NSAEN: So not only are you a talented artist, but you’re also an athlete and an entertainer, and people book you for corporate and special events?
Neal Portnoy: Yes, they book me as an entertainer. I am an entertainer who just so happens to be able to draw. It’s a live performance with a quick sketch, humorous caricature, cartoons — for the entire five minutes that it takes to do a full-color cartoon, you can’t shut me up. I am a comedian, but the real entertainment is taking a white piece of paper and suddenly making it come to life in five minutes. People want to listen to me as much as they want to be drawn because I am very quick-witted and humorous; I pick on everyone; I roast anyone within ears distance.
NSAEN: So have you always been funny?
Neal Portnoy: Yea! (Sidebar, I guess you had to be there, but that made me laugh right out loud)!
NSAEN: Do people come to your studio for a drawing?
Neal Portnoy: No, I do everything from a picture.
NSAEN: I heard you were an athlete.
Neal Portnoy: Former athlete. I played semi-professional baseball for two years and coached college baseball for 14 years. I got started with my own art studio after an injury derailed my hopes of playing professional baseball. So I enhanced my abilities as a sports artist by illustrating everything from Media Guide covers to Hall of Fame award portraits for schools nationwide.
NSAEN: I am dying to find out how you got your drawing in the new Allegiant Stadium.
Neal Portnoy: Persistence. I went after them; the drawing was done before they even got to Vegas. I did an 18′ x 24′ drawing that took me two weeks to complete. I heard the Raiders were moving to Vegas, so I said, ‘You know what, they’re going to build this new stadium, and I would love my drawing to be at the entrance when people walk in.” A drawing of the greatest names in the Raider’s history, so I started drawing. I researched contact numbers, sent emails, posted on social media trying to find out who knows who, who knows what — and then when I finally got through to them — they said to me, “We are very aware of who you are, everyone has seen your drawing.” They hired an art firm who reconfigured my original drawing to fit in a 28′ x 40′ space going up the escalator inside the stadium, which I had to okay before they mounted it on the wall. The NFL and the Las Vegas Raiders now own the original artwork, but they still need my approval before reproducing it onto anything because the artwork is signed by me.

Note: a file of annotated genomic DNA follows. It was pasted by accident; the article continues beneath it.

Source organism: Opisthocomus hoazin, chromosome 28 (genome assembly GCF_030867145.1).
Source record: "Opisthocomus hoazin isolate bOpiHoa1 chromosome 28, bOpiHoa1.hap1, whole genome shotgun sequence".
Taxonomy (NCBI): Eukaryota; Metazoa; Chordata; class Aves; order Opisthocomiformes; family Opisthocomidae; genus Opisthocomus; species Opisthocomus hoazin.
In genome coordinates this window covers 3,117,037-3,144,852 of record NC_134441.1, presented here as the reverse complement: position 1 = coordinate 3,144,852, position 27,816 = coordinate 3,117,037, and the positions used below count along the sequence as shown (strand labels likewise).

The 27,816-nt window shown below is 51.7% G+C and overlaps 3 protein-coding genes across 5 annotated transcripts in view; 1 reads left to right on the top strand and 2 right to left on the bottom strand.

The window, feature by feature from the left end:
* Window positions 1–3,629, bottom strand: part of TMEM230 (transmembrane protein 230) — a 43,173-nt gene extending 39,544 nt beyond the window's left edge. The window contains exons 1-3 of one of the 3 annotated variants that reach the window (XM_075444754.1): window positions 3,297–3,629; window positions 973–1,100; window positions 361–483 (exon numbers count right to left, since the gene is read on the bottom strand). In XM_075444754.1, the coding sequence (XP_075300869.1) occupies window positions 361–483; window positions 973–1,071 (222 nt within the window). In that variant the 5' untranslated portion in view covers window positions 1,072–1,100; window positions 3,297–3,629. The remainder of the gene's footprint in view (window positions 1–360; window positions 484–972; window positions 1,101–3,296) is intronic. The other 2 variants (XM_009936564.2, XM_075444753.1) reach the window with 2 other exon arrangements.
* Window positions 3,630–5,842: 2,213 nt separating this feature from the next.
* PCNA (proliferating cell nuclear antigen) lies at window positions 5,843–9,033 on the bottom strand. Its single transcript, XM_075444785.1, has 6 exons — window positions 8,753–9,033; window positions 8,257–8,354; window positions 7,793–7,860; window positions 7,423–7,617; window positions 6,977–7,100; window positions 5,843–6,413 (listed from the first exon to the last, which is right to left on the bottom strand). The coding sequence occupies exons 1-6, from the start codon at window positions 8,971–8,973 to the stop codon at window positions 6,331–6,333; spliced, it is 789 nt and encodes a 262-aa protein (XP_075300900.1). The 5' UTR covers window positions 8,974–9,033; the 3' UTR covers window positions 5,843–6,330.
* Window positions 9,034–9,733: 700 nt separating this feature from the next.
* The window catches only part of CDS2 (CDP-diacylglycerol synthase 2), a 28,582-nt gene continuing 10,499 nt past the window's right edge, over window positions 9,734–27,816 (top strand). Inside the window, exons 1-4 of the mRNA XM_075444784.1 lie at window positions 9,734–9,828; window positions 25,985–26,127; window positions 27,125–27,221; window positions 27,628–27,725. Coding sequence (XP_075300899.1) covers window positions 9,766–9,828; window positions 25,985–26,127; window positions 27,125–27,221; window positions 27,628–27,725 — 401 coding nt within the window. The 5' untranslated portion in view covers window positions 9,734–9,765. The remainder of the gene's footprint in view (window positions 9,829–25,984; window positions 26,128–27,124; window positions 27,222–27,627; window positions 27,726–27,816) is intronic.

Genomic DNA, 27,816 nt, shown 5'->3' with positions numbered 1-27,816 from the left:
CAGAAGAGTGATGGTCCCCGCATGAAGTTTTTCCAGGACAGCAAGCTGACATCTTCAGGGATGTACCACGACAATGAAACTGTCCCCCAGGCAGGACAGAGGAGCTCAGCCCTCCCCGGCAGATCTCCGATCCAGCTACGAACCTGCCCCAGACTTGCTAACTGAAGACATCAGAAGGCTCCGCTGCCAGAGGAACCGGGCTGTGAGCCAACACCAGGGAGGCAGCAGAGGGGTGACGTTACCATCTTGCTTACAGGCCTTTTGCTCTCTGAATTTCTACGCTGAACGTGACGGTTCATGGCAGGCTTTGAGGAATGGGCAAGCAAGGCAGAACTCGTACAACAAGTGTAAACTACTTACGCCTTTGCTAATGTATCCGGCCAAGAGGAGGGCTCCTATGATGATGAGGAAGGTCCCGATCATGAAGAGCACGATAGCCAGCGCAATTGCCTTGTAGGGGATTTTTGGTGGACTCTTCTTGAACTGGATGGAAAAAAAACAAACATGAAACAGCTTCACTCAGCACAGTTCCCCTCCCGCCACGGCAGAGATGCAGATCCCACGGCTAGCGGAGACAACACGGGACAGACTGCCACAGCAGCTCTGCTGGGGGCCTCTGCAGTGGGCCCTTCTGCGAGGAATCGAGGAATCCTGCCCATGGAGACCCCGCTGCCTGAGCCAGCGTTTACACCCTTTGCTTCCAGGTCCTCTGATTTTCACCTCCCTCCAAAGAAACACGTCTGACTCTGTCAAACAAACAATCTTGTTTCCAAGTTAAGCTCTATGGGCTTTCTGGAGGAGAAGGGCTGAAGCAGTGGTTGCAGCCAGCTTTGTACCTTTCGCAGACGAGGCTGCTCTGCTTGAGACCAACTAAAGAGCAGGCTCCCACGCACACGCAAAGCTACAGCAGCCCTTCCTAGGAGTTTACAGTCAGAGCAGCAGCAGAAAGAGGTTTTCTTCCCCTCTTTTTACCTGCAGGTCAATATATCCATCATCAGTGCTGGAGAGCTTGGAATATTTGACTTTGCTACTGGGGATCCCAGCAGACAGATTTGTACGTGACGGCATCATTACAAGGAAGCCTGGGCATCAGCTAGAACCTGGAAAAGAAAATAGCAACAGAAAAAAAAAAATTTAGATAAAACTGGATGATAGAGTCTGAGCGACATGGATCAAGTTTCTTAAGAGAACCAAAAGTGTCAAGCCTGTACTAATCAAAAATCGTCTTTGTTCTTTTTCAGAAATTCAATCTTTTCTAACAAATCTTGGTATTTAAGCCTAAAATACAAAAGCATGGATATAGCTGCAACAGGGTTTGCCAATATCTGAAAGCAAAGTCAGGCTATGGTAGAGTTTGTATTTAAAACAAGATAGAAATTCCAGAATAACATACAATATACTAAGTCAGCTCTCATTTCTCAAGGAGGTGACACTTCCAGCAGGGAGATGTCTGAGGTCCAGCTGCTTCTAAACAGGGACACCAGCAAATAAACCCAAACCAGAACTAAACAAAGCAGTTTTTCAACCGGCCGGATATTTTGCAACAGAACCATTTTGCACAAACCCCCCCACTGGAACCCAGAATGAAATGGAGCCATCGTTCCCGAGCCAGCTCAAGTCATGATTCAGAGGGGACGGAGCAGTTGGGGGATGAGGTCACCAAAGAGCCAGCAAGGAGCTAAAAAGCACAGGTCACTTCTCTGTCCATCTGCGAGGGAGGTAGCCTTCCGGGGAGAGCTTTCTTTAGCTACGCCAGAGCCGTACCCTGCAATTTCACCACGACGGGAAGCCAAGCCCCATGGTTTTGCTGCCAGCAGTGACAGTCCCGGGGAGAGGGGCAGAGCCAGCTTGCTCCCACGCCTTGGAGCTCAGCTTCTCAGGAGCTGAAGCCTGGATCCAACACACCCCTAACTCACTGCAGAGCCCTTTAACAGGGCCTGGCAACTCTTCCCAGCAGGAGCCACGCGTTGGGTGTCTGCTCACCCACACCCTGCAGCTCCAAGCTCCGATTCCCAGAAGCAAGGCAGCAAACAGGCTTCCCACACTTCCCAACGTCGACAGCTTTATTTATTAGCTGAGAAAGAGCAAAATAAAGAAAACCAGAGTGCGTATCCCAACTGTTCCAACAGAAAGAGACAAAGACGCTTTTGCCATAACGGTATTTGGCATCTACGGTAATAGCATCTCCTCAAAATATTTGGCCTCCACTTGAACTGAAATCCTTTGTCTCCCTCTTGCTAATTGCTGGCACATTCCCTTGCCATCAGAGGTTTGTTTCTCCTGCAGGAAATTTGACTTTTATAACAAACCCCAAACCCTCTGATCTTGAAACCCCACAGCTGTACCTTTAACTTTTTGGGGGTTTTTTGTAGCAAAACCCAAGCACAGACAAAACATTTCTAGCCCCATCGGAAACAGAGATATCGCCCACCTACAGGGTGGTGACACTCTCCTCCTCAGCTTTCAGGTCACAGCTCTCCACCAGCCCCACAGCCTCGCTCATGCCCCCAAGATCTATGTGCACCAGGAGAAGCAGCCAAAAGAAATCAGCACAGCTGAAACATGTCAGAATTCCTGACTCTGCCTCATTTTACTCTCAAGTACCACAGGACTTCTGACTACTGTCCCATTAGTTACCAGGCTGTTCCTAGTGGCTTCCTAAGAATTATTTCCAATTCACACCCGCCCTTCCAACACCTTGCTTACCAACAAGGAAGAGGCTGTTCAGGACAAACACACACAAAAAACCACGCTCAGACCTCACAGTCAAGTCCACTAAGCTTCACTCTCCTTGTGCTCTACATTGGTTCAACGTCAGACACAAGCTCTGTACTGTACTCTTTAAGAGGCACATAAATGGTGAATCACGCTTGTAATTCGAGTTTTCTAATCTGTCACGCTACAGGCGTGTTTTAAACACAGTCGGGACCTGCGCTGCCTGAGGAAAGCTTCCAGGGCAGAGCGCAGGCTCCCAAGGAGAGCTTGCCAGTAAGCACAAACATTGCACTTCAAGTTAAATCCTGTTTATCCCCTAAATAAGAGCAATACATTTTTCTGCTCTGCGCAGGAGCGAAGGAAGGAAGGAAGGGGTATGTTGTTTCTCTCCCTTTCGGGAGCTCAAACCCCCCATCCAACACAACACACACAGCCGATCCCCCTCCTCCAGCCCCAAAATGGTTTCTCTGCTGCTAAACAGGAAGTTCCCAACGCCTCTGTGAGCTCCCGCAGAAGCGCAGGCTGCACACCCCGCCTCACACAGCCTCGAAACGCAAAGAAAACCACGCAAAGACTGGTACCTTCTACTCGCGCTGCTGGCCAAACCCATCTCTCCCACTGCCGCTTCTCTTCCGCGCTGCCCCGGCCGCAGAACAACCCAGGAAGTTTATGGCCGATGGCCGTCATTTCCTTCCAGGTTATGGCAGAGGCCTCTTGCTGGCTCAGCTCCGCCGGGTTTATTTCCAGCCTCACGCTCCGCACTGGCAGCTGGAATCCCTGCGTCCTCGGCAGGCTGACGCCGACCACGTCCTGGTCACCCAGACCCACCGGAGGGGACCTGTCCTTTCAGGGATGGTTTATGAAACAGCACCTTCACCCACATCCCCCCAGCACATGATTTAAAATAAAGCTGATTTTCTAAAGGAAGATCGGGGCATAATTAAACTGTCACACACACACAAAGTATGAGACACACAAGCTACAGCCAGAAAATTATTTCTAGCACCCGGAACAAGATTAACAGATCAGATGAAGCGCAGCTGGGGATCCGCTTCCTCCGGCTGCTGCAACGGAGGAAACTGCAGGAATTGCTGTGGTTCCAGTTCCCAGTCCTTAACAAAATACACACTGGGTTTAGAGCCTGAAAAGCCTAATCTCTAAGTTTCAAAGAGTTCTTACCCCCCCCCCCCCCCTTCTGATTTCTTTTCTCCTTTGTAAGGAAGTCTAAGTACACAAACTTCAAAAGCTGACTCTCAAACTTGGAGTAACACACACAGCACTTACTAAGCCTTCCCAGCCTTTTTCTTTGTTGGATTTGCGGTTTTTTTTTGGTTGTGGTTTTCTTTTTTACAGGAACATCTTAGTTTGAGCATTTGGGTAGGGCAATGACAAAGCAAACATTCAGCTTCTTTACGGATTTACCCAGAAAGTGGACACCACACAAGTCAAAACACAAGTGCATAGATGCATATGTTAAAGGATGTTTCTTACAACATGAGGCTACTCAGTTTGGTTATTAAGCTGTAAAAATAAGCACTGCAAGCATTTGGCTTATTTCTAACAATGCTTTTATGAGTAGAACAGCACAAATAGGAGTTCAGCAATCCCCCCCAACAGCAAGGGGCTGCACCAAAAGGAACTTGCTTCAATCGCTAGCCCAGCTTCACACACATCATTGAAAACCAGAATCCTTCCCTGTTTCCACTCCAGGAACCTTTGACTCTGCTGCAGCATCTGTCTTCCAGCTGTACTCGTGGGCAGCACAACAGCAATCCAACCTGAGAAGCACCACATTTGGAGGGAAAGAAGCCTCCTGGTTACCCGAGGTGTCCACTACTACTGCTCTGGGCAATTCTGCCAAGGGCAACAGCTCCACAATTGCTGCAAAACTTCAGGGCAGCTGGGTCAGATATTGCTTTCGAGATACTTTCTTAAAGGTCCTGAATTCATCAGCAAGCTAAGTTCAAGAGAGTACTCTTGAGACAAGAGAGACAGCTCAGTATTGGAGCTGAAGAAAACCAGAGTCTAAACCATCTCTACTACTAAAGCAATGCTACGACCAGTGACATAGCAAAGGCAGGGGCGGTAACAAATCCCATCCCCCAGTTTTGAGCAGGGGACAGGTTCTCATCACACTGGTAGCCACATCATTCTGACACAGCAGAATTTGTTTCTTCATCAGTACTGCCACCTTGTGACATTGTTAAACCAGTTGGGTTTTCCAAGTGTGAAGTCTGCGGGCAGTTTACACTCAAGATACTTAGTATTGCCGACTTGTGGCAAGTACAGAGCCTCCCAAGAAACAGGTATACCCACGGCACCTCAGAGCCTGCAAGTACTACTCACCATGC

NSAEN: What are some things you can add your artwork to — greeting cards, canvas, glassware, cups, tote bags, awards — the possibilities seem endless.
Neal Portnoy: Yes, it has all been done.
NSAEN: So what do you see for your future, do you want to expand?
Neal Portnoy: Yes, I always want to expand. I will always have my studio, although it’s more like a museum with 48 years of artwork. We have events all the time so people can come to see what I do. It’s overwhelming; you have to see it to believe it.
I want to be on Ellen; I want to be on Jimmy Kimmel, Good Morning America, to show the world my art. I have a unique style; literally, no one in the country can do what I can do with felt-tip pens. I certainly haven’t seen anyone, and no one else has either. There are better artists out there than me, but the fact that I am a portrait caricature artist at heart, when I cross over to do an illustration, I’m not trained anatomy-wise to know the structure…there’s always caricature in it, but it looks exactly like the person, I am to capture personalities; it’s not a distorted or a gross exaggeration like most caricatures.
If you look at any piece on the walls in my Gallery, no matter where you are in the Gallery, the eyes look back at you; the eyes talk to you. That’s emotion, that’s personification; uniquely important. In caricature, every line is an expression, and there is caricature in every illustration.
NSAEN: Let’s end with some personal stuff. Where are you from originally, are you married, how do you like living in Las Vegas?
Neal Portnoy: I’m married to my beautiful wife and business partner, Dorothy, I’m from Holden, Mass; I have two sons. We’ve lived in Vegas for five years, and we love it!
NSAEN: Thank you so much for taking the time to tell us about yourself.
Neal Portnoy: My pleasure.
NSAEN: There is no end to Neal’s talent! This larger-than-life personality is a comic, an entertainer, and a talented artist. If you’ve been “Portnoyed” and included in Neal’s distinguished collection, or you own an original Portnoy, consider yourself lucky.